Does 'Privilage of Access' Mean That a Suspect Can Refuse alcohol Test Until a Lawyer Reaches the Scene ?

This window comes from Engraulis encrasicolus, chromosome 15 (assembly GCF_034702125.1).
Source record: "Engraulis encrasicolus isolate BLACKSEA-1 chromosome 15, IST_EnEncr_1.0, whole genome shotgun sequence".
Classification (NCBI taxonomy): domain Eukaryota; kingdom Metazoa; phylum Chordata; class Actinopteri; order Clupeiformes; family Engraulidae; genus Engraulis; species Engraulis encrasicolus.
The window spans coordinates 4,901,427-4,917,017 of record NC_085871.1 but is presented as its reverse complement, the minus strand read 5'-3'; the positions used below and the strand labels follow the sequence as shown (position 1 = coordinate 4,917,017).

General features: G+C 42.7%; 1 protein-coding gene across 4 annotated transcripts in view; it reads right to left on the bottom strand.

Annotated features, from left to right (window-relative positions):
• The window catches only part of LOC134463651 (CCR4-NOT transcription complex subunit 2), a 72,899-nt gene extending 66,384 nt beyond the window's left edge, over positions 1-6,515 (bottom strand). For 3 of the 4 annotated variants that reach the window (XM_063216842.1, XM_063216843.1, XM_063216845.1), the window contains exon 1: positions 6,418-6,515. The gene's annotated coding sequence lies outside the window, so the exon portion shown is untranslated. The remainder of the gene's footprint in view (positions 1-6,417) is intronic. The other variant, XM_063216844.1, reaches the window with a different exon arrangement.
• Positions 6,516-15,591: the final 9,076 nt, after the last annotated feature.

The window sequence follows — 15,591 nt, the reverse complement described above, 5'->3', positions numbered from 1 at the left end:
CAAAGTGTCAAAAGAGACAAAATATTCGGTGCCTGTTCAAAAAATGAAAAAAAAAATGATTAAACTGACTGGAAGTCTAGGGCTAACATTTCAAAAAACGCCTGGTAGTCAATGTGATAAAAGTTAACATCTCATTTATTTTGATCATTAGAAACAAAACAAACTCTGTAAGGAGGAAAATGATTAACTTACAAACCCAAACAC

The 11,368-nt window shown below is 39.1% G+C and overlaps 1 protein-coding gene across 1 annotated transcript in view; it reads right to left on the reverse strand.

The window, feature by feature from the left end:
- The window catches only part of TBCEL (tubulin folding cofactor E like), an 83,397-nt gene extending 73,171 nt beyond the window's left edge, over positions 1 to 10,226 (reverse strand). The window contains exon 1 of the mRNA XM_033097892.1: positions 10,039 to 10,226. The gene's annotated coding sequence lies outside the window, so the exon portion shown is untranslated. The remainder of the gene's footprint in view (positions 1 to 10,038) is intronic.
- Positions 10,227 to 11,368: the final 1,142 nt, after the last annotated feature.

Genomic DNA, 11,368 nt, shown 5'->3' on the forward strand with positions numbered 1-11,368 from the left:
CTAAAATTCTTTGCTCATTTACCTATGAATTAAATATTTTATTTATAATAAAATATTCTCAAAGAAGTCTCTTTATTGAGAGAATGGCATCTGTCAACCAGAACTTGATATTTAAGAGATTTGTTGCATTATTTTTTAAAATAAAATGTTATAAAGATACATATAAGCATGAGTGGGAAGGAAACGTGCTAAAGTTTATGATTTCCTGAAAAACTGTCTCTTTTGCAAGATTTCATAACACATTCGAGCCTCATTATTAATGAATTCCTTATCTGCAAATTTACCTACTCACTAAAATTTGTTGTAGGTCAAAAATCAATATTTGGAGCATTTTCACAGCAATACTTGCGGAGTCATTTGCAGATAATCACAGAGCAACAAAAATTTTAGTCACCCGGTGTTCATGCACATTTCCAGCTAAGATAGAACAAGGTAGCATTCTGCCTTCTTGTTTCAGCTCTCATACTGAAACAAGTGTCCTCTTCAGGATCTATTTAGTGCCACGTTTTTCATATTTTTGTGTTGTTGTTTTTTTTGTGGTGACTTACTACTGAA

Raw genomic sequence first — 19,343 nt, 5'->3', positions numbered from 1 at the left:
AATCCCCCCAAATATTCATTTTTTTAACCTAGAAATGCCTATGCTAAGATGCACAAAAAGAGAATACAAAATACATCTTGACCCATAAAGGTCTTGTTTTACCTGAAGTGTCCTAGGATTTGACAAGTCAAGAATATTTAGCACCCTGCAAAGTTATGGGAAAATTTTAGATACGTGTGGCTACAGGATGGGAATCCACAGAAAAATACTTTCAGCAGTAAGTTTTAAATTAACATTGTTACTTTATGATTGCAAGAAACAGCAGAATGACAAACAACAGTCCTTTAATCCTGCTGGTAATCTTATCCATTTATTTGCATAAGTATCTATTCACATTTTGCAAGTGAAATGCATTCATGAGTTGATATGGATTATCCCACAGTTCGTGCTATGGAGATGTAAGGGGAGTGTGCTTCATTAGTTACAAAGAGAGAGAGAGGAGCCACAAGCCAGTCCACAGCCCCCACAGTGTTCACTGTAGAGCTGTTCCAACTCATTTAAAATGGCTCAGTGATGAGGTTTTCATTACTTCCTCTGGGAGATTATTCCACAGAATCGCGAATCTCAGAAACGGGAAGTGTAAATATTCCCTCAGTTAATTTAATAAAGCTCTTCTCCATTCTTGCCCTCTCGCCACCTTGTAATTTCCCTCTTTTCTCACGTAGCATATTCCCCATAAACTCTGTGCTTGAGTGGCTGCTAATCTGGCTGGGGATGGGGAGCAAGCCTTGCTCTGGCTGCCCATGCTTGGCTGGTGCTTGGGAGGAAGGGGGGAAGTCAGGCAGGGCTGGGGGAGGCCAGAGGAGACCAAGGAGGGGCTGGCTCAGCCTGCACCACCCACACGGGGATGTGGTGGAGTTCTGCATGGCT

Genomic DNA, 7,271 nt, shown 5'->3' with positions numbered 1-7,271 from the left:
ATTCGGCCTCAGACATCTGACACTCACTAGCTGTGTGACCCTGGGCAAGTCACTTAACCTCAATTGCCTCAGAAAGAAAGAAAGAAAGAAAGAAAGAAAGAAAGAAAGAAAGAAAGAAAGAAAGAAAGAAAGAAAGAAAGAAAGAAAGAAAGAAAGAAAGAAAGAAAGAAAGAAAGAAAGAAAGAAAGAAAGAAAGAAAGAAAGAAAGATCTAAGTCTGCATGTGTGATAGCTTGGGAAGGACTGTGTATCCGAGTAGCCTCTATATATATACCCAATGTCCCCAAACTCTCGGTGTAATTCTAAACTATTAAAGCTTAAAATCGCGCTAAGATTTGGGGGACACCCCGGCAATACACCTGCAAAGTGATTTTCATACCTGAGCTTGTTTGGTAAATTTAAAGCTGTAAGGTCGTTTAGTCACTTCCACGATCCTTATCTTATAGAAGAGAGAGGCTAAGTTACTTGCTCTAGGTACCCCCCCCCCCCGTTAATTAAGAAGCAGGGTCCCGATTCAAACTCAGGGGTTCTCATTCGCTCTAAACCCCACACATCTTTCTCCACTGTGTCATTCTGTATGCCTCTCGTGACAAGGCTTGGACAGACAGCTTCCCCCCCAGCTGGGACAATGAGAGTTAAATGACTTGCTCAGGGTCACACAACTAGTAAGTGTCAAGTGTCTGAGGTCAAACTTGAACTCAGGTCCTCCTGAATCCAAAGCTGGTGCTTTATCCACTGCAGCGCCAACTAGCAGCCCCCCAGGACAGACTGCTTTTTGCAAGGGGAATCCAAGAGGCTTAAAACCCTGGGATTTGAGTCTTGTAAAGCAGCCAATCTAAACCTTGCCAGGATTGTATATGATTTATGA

In People v. Gursey, 22 NY2d 224, 228 [1968], the Court held that this "privilege of access" does not mean that a suspect has an "absolute right to refuse the test until a lawyer reaches the scene." (People v. Gursey, 22 NY2d, supra, at 229.) "Where the defendant wishes only to telephone his lawyer or consult with a lawyer present in the station house or immediately available there, no danger of delay is posed" which might "nullify the statutory procedure requiring drivers to choose" between taking the test and a license suspension. (Supra, 22 NY2d, at 229.) On the other hand, "if the lawyer is not physically present and cannot be reached promptly by telephone or otherwise, the defendant may be required to elect between taking the test and submitting to revocation of his license, without the aid of counsel." (Supra, 22 NY2d, at 229; see also, People v. DePonceau, 275 AD2d 994 [4th Dept 2000].) Where a defendant requests "a named attorney" at a "late hour," it has been held that reasonable and sufficient efforts to contact that attorney twice, unsuccessfully, sufficiently discharges law enforcement's obligation to honor the request, and renders the uncounseled choice defendant made shortly thereafter, to refuse the test, admissible. See also: People v. O'Rama, 78 NY2d 270, 280 [1991] [a police officer's statement to a defendant "that his insistence on waiting for his attorney constituted a refusal" under the statute was accurate "when viewed in the context of defendant's statement to police that his attorney could not be contacted for several hours"--defendant held to have been "afforded an adequate opportunity to consult with counsel"]; People v. Kearney, 261 AD2d 638 [2d Dept 1999] [finding the officer's efforts to contact the defendant's attorney "reasonable and sufficient" without describing what those efforts were or at what time].